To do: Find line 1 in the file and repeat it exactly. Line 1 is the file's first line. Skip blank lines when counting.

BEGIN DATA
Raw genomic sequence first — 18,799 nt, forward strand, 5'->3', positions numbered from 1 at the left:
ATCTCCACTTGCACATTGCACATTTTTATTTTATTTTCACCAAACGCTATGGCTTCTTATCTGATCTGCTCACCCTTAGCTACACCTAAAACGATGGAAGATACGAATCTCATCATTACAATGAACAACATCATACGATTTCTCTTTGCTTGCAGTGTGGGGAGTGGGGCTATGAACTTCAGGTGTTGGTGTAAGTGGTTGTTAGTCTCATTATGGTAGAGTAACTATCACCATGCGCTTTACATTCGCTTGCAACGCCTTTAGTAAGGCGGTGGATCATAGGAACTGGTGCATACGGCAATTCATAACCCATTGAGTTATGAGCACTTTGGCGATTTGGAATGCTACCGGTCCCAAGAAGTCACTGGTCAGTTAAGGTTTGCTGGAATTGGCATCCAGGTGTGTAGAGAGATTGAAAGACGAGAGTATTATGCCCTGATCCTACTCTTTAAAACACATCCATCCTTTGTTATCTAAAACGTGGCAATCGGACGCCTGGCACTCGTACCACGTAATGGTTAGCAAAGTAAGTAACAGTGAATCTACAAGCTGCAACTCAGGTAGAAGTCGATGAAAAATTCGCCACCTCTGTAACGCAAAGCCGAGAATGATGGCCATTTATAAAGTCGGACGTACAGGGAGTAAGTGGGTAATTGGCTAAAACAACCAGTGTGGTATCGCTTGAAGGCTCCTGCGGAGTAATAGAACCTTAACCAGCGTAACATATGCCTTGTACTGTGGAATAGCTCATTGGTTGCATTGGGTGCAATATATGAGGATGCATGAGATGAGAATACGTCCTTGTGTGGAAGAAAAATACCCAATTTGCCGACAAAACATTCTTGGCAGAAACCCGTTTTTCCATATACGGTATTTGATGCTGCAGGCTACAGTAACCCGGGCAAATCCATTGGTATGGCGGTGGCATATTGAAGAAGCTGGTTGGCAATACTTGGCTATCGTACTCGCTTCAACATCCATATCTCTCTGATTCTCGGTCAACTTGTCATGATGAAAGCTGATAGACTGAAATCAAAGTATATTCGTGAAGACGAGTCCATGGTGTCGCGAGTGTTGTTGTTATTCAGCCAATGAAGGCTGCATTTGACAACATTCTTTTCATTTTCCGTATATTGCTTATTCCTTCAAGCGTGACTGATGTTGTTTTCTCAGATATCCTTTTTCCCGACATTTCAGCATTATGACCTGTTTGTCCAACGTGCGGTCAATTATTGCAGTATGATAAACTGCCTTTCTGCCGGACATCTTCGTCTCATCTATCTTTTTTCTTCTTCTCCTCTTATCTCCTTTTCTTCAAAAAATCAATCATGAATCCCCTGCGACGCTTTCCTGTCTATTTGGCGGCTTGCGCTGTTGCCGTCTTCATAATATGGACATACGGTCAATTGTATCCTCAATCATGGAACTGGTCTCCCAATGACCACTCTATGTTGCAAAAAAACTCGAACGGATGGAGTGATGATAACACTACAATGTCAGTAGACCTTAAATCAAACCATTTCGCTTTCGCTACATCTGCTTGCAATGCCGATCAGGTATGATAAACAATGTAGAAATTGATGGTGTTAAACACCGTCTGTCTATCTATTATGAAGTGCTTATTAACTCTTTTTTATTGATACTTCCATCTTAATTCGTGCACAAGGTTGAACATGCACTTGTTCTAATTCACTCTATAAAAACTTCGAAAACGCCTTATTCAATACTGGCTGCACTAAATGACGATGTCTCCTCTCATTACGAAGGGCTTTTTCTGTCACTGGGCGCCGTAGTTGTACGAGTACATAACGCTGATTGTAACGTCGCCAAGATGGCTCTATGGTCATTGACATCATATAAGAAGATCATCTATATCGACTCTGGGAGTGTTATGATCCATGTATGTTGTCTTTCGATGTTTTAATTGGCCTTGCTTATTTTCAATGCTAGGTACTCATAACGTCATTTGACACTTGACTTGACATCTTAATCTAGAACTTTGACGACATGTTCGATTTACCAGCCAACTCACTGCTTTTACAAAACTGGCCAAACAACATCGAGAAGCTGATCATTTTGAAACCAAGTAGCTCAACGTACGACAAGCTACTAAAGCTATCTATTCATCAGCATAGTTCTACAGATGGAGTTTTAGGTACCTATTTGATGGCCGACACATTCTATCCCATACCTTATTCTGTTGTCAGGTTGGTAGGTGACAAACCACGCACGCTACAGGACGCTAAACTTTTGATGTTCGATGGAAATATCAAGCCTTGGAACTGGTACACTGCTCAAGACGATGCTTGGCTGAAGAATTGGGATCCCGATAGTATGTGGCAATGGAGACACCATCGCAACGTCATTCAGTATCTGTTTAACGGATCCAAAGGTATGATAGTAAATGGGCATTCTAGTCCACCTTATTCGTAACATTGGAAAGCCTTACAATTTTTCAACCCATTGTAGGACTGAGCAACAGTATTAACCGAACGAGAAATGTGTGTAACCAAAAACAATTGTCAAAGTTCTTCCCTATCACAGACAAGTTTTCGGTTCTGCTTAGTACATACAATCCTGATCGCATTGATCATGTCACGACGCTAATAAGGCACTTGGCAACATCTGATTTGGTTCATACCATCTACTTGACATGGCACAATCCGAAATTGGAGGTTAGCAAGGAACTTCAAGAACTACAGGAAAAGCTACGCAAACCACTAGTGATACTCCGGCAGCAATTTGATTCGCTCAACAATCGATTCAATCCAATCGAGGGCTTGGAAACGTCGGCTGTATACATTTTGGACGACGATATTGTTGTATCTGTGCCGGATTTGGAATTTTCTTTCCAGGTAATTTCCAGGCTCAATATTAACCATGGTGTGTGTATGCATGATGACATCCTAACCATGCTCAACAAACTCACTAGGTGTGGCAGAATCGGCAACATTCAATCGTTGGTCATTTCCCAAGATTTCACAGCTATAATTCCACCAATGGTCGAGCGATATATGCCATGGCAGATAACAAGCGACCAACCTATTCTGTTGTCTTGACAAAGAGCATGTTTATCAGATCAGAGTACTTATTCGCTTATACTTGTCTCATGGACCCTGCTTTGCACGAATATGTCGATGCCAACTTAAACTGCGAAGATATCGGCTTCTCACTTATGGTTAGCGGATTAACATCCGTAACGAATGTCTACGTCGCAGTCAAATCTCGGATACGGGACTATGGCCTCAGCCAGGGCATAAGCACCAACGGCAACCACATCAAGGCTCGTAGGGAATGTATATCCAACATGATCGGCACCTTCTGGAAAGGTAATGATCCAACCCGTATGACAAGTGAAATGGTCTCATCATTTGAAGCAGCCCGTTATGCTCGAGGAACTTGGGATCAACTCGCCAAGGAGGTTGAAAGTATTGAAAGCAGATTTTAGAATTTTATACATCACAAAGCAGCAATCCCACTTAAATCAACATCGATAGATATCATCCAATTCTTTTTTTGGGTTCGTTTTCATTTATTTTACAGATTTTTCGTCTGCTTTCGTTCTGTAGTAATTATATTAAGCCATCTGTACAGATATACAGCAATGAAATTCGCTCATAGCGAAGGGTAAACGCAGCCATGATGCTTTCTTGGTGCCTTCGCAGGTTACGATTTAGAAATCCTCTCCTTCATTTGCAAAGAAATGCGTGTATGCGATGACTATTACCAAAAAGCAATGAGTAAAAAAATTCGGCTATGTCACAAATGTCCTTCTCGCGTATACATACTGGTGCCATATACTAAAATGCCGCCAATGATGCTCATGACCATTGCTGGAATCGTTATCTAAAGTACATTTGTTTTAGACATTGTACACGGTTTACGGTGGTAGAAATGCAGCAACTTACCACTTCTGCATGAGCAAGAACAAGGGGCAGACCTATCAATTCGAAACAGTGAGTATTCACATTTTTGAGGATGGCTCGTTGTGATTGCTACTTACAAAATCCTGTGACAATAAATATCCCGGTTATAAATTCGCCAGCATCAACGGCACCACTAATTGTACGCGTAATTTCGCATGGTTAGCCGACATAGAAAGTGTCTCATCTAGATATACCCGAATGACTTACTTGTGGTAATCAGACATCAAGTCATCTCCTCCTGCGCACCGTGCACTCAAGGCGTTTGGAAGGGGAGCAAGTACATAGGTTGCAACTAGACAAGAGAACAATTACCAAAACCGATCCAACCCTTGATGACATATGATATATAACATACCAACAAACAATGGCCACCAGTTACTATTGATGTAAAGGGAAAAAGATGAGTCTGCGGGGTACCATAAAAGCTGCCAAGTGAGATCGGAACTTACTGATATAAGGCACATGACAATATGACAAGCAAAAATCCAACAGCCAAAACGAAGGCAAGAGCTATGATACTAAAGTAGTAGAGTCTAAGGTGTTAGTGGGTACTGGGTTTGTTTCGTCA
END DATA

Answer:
Raw genomic sequence first — 18,799 nt, forward strand, 5'->3', positions numbered from 1 at the left: